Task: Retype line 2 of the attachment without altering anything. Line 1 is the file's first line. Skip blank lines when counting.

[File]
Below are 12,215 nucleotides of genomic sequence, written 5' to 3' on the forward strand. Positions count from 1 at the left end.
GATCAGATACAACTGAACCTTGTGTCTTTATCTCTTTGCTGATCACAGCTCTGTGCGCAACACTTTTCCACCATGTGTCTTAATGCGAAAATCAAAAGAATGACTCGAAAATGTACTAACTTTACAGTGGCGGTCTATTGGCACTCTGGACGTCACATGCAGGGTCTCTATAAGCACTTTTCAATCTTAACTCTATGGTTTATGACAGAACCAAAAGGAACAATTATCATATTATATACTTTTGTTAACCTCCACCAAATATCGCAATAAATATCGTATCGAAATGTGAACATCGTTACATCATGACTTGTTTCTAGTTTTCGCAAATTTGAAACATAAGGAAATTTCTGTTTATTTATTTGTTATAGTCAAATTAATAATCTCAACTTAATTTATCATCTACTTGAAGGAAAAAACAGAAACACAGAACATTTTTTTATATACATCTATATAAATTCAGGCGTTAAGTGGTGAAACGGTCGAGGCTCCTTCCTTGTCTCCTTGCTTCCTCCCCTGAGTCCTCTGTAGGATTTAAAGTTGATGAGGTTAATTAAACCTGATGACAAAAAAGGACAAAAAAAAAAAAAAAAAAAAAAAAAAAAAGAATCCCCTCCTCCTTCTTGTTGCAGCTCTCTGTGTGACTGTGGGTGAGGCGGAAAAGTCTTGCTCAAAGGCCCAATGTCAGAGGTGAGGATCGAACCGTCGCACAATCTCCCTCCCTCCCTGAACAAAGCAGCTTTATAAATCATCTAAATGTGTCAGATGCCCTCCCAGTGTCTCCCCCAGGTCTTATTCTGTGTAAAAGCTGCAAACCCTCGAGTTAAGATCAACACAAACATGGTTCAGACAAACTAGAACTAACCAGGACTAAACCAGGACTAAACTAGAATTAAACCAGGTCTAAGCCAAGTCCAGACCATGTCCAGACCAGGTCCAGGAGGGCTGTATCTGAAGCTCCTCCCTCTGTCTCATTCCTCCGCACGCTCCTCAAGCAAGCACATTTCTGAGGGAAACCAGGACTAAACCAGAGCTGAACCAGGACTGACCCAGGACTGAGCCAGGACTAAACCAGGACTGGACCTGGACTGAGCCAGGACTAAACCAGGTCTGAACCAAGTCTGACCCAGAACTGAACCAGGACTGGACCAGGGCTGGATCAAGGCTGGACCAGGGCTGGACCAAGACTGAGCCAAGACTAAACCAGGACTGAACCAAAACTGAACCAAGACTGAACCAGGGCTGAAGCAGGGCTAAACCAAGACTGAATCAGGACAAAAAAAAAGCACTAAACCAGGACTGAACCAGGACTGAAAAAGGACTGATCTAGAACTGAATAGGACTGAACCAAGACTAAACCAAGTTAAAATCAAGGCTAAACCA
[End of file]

GATCAGATACAACTGAACCTTGTGTCTTTATCTCTTTGCTGATCACAGCTCTGTGCGCAACACTTTTCCACCATGTGTCTTAATGCGAAAATCAAAAGAATGACTCGAAAATGTACTAACTTTACAGTGGCGGTCTATTGGCACTCTGGACGTCACATGCAGGGTCTCTATAAGCACTTTTCAATCTTAACTCTATGGTTTATGACAGAACCAAAAGGAACAATTATCATATTATATACTTTTGTTAACCTCCACCAAATATCGCAATAAATATCGTATCGAAATGTGAACATCGTTACATCATGACTTGTTTCTAGTTTTCGCAAATTTGAAACATAAGGAAATTTCTGTTTATTTATTTGTTATAGTCAAATTAATAATCTCAACTTAATTTATCATCTACTTGAAGGAAAAAACAGAAACACAGAACATTTTTTTATATACATCTATATAAATTCAGGCGTTAAGTGGTGAAACGGTCGAGGCTCCTTCCTTGTCTCCTTGCTTCCTCCCCTGAGTCCTCTGTAGGATTTAAAGTTGATGAGGTTAATTAAACCTGATGACAAAAAAGGACAAAAAAAAAAAAAAAAAAAAAAAAAAAAAGAATCCCCTCCTCCTTCTTGTTGCAGCTCTCTGTGTGACTGTGGGTGAGGCGGAAAAGTCTTGCTCAAAGGCCCAATGTCAGAGGTGAGGATCGAACCGTCGCACAATCTCCCTCCCTCCCTGAACAAAGCAGCTTTATAAATCATCTAAATGTGTCAGATGCCCTCCCAGTGTCTCCCCCAGGTCTTATTCTGTGTAAAAGCTGCAAACCCTCGAGTTAAGATCAACACAAACATGGTTCAGACAAACTAGAACTAACCAGGACTAAACCAGGACTAAACTAGAATTAAACCAGGTCTAAGCCAAGTCCAGACCATGTCCAGACCAGGTCCAGGAGGGCTGTATCTGAAGCTCCTCCCTCTGTCTCATTCCTCCGCACGCTCCTCAAGCAAGCACATTTCTGAGGGAAACCAGGACTAAACCAGAGCTGAACCAGGACTGACCCAGGACTGAGCCAGGACTAAACCAGGACTGGACCTGGACTGAGCCAGGACTAAACCAGGTCTGAACCAAGTCTGACCCAGAACTGAACCAGGACTGGACCAGGGCTGGATCAAGGCTGGACCAGGGCTGGACCAAGACTGAGCCAAGACTAAACCAGGACTGAACCAAAACTGAACCAAGACTGAACCAGGGCTGAAGCAGGGCTAAACCAAGACTGAATCAGGACAAAAAAAAAGCACTAAACCAGGACTGAACCAGGACTGAAAAAGGACTGATCTAGAACTGAATAGGACTGAACCAAGACTAAACCAAGTTAAAATCAAGGCTAAACCA